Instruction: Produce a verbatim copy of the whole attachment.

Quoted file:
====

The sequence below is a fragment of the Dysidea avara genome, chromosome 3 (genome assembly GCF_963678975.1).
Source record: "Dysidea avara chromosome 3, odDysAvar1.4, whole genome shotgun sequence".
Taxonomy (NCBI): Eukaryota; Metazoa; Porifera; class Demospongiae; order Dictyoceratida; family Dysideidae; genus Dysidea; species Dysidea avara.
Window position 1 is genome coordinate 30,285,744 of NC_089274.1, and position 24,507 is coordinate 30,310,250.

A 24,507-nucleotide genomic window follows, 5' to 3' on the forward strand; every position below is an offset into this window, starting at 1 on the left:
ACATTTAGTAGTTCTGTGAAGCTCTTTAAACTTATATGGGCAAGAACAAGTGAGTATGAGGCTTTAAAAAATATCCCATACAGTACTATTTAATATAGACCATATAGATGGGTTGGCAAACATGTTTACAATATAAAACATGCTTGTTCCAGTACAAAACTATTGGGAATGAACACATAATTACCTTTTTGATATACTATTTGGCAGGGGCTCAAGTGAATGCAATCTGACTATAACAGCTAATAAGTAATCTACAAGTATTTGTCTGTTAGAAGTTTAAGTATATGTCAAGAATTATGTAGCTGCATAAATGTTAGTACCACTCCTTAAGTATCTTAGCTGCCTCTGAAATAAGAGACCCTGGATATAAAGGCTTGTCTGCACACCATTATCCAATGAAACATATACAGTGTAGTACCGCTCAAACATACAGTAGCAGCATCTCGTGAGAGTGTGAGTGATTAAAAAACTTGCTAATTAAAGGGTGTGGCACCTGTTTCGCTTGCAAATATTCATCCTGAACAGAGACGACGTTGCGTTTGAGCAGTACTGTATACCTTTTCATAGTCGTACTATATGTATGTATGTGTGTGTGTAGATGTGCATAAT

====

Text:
The sequence below is a fragment of the Dysidea avara genome, chromosome 3 (genome assembly GCF_963678975.1).
Source record: "Dysidea avara chromosome 3, odDysAvar1.4, whole genome shotgun sequence".
Taxonomy (NCBI): Eukaryota; Metazoa; Porifera; class Demospongiae; order Dictyoceratida; family Dysideidae; genus Dysidea; species Dysidea avara.
Window position 1 is genome coordinate 30,285,744 of NC_089274.1, and position 24,507 is coordinate 30,310,250.

A 24,507-nucleotide genomic window follows, 5' to 3' on the forward strand; every position below is an offset into this window, starting at 1 on the left:
ACATTTAGTAGTTCTGTGAAGCTCTTTAAACTTATATGGGCAAGAACAAGTGAGTATGAGGCTTTAAAAAATATCCCATACAGTACTATTTAATATAGACCATATAGATGGGTTGGCAAACATGTTTACAATATAAAACATGCTTGTTCCAGTACAAAACTATTGGGAATGAACACATAATTACCTTTTTGATATACTATTTGGCAGGGGCTCAAGTGAATGCAATCTGACTATAACAGCTAATAAGTAATCTACAAGTATTTGTCTGTTAGAAGTTTAAGTATATGTCAAGAATTATGTAGCTGCATAAATGTTAGTACCACTCCTTAAGTATCTTAGCTGCCTCTGAAATAAGAGACCCTGGATATAAAGGCTTGTCTGCACACCATTATCCAATGAAACATATACAGTGTAGTACCGCTCAAACATACAGTAGCAGCATCTCGTGAGAGTGTGAGTGATTAAAAAACTTGCTAATTAAAGGGTGTGGCACCTGTTTCGCTTGCAAATATTCATCCTGAACAGAGACGACGTTGCGTTTGAGCAGTACTGTATACCTTTTCATAGTCGTACTATATGTATGTATGTGTGTGTGTAGATGTGCATAAT